Ho et al. tested the capability of CD8α+ DCs, CD8α- DCs, plasmacytoid dendritic cells (pDCs), and macrophages to store and present antigen delivered in vivo to C57BL/6 mice as OVA antigen/IgG antibody complexes. CD8α+ DCs were most efficient at MHC-I cross-presentation and induction of cytotoxic CD8+ T cells and demonstrated prolonged (≥ 1 week) antigen storage. Only CD8α- DCs were capable of prolonged MHC-II presentation to CD4+ T cells. Neither pDCs or macrophages were capable of protein antigen presentation.

An exclusive feature of dendritic cells (DCs) is their ability to cross-present exogenous antigens in MHC class I molecules. We analyzed the fate of protein antigen in antigen presenting cell (APC) subsets after uptake of naturally formed antigen-antibody complexes in vivo. We observed that murine splenic DC subsets were able to present antigen in vivo for at least a week. After ex vivo isolation of four APC subsets, the presence of antigen in the storage compartments was visualized by confocal microscopy. Although all APC subsets stored antigen for many days, their ability and kinetics in antigen presentation was remarkably different. CD8alpha(+) DCs showed sustained MHC class I-peptide specific CD8(+) T cell activation for more than 4 days. CD8alpha(-) DCs also presented antigenic peptides in MHC class I but presentation decreased after 48 h. In contrast, only the CD8alpha(-) DCs were able to present antigen in MHC class II to specific CD4(+) T cells. Plasmacytoid DCs and macrophages were unable to activate any of the two T cell types despite detectable antigen uptake. These results indicate that naturally occurring DC subsets have functional antigen storage capacity for prolonged T cell activation and have distinct roles in antigen presentation to specific T cells in vivo. This article is protected by copyright. All rights reserved.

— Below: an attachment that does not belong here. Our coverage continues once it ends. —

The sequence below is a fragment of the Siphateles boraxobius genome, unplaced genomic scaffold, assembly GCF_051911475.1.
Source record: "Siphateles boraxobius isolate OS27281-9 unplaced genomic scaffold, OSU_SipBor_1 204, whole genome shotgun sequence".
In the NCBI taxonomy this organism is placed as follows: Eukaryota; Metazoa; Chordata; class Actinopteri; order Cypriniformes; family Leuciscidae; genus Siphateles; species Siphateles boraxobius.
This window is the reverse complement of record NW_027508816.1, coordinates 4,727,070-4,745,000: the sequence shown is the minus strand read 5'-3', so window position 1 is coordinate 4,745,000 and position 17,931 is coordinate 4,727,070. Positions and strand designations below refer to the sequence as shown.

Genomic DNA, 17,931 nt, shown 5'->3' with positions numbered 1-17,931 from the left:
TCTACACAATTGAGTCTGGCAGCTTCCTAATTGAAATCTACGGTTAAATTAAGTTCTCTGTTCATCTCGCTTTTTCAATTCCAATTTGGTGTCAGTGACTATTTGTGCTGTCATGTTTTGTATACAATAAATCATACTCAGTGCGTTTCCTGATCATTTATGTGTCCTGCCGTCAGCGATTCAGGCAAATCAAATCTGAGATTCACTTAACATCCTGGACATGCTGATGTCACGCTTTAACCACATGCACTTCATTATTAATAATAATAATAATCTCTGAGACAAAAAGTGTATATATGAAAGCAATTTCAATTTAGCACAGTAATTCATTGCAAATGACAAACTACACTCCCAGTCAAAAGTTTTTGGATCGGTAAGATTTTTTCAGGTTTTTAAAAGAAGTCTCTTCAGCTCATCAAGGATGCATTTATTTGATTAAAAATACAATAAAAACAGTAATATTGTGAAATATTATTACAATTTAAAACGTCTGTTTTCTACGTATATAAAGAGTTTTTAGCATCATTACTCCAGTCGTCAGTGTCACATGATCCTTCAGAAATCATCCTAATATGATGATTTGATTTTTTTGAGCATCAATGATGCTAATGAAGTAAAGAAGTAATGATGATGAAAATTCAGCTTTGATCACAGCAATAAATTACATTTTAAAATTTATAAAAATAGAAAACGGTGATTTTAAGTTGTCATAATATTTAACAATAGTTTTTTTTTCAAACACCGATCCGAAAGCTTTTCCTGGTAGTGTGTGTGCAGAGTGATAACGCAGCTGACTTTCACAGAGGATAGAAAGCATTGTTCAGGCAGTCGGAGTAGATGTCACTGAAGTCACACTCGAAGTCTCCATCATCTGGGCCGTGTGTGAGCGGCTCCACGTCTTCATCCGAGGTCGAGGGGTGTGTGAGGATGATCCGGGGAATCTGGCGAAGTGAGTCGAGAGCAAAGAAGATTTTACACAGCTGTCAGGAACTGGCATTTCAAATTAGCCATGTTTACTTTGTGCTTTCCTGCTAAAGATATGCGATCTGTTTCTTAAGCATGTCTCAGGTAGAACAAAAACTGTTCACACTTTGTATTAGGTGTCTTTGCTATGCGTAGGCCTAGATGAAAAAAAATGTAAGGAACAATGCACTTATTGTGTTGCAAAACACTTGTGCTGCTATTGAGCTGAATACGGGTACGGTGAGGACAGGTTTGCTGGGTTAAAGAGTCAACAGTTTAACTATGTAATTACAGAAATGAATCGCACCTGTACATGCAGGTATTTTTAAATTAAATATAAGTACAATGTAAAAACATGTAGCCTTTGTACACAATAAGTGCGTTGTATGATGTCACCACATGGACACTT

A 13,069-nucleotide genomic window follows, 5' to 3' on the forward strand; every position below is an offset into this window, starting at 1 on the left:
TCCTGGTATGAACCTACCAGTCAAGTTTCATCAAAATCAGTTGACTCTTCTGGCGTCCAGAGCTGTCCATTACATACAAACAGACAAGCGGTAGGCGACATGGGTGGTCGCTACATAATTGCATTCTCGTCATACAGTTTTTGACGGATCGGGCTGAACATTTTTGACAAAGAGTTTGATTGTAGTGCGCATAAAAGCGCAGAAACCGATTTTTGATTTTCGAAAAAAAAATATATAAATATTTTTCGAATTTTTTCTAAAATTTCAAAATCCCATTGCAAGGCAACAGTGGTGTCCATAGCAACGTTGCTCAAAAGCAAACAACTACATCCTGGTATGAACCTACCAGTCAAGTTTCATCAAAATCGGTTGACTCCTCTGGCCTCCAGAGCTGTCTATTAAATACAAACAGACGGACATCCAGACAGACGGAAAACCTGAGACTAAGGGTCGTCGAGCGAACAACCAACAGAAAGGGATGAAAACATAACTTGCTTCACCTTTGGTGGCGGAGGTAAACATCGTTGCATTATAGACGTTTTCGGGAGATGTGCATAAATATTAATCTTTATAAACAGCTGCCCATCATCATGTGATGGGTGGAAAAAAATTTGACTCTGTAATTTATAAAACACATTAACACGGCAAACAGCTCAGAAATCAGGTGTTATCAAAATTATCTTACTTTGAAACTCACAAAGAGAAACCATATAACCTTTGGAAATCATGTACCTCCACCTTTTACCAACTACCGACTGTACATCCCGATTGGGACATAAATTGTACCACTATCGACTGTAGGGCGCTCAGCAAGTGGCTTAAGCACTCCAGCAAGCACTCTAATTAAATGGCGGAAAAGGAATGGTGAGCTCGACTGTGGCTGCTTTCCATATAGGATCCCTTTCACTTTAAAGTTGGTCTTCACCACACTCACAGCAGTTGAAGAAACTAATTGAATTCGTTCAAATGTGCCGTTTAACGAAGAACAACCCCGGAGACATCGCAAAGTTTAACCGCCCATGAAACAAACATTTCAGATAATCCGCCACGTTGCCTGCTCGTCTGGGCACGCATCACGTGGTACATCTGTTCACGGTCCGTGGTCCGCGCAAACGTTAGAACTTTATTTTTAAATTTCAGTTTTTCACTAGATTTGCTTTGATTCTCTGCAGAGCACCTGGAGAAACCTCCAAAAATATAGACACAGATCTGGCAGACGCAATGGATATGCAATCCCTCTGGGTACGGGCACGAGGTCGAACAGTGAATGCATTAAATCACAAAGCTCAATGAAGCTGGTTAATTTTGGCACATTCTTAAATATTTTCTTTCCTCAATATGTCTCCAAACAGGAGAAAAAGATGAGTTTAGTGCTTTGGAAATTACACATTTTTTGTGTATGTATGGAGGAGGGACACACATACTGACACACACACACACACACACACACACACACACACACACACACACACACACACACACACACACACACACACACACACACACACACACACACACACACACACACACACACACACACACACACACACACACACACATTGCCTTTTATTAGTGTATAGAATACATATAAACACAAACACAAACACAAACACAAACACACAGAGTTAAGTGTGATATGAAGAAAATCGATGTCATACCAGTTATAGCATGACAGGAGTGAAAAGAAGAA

Author Info: (1) Department of Immunohematology and Blood Transfusion, Leiden University Medical Center, Leiden, The Netherlands. (2) Department of Immunohematology and Blood Transfusion, Leiden University Medical Center

Author Info: (1) Department of Immunohematology and Blood Transfusion, Leiden University Medical Center, Leiden, The Netherlands. (2) Department of Immunohematology and Blood Transfusion, Leiden University Medical Center, Leiden, The Netherlands. (3) Department of Immunohematology and Blood Transfusion, Leiden University Medical Center, Leiden, The Netherlands. (4) Department of Immunohematology and Blood Transfusion, Leiden University Medical Center, Leiden, The Netherlands.

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